Often times, family travel means having to be flexible with your travel plans. A few weekends ago, I had my first camping with a toddler experience with my two year old son. Originally, this was supposed to be a mother-daughter camping trip (my daughter’s request), but the travel gods had other plans for us, it seemed.
My daughter and I had spent months planning out this trip. She loves the outdoors. And when I had mentioned to her that I wanted to do a mother-daughter trip with her, she immediately requested a camping trip. I researched nearby state parks that we could camp at, and chose a site on one of the islands in the Puget Sound. As the weekend approached, we were full of excitement and anticipation for our girls-only getaway.
And then drama happened.
My daughter decided that her friend’s birthday party, which was planned for the same day that we were to depart for camping, was THE event of the season, and she insisted that she attend the party. Needless to say, I was not a happy mother, and quite honestly, a bit hurt that a birthday party was far more important to my daughter than spending time with her mother.
A change of plans
After much lecturing (on my part) and crying (on my daughter’s part), I decided to take my son camping in my daughter’s place. The morning of our camping trip arrived, and my son and I set off on our trip. I had rented a car through Turo, which is one of my favorite ways to get a cheap rental car (you can read more about it here), and I packed it with all our usual camping gear.
Our campsite was at Manchester State Park, which is near Port Orchard, WA. Although it’s a relatively small park, the campgrounds are nice. It provided just the right amount of hiking for my little one. Our camping with a toddler experience was off to a good start!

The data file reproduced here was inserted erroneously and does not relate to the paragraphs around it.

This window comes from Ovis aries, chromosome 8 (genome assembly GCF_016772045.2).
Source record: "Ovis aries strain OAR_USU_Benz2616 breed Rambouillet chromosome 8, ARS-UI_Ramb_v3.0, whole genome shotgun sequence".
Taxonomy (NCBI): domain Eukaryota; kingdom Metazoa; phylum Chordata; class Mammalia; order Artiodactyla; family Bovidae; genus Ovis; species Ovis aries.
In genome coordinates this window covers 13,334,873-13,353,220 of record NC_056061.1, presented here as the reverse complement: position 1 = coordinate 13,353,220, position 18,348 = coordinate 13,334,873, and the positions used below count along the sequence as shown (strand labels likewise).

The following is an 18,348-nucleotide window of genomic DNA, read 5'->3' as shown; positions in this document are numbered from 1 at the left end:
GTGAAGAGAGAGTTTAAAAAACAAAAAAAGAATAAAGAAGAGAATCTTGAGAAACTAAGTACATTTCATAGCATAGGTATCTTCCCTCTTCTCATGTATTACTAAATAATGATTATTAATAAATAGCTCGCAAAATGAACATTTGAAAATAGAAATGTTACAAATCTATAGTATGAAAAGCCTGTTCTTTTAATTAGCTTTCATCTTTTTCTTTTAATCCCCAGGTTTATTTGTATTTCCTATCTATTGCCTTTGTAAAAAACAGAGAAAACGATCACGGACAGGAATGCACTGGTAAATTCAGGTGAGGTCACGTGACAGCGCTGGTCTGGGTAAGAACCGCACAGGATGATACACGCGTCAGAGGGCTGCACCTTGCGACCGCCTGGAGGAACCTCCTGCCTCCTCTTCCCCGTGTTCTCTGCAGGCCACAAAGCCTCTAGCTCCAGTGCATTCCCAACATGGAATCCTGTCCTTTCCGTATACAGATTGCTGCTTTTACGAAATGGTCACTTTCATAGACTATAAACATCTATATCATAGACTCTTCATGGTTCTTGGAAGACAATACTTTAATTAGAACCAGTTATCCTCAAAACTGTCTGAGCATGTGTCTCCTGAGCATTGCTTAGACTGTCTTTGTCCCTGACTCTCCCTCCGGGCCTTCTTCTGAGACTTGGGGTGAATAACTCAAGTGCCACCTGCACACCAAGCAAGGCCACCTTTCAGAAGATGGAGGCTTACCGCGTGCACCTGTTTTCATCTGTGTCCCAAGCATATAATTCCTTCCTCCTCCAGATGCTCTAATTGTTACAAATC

My experience camping with a toddler
I was a bit worried about what it would be like to go camping with a toddler. Will he run off somewhere? Is he going to get bored? What am I going to do if he gets hurt? But thankfully, everything went smoothly, and my son and I had a great time.
If you have a toddler of your own, and are worried about camping with him or her, there’s no need to worry. Here are some tips for camping with a toddler that I picked up from this trip.
Add an element of adventure
Manchester State Park is located on an island just west of Seattle. This means we had to ride on a ferry to get there. My kids, especially my son, are still young enough to think ferries are cool, so ferry rides are always an adventure for them. If you’re camping with your toddler, try and throw in some element of adventure into the trip. Take an out of the ordinary method of transportation, or make up a story about the place where you’ll be camping. They’ll enjoy the imaginative aspect of it all, and it makes an already adventurous experience even more so.
Bring toys that can get dirty
Toys are mainly to keep your toddler occupied on the ride to and from the campsite. More often than not, once your kids get to the campsite, there will be more than enough things out in nature to keep them busy. When you’re picking out the toys to bring, take ones that you don’t mind getting dirty or possibly getting lost. For this trip, I took along my son’s wooden helicopter toy and also some board books, which we mainly kept in the car and tent.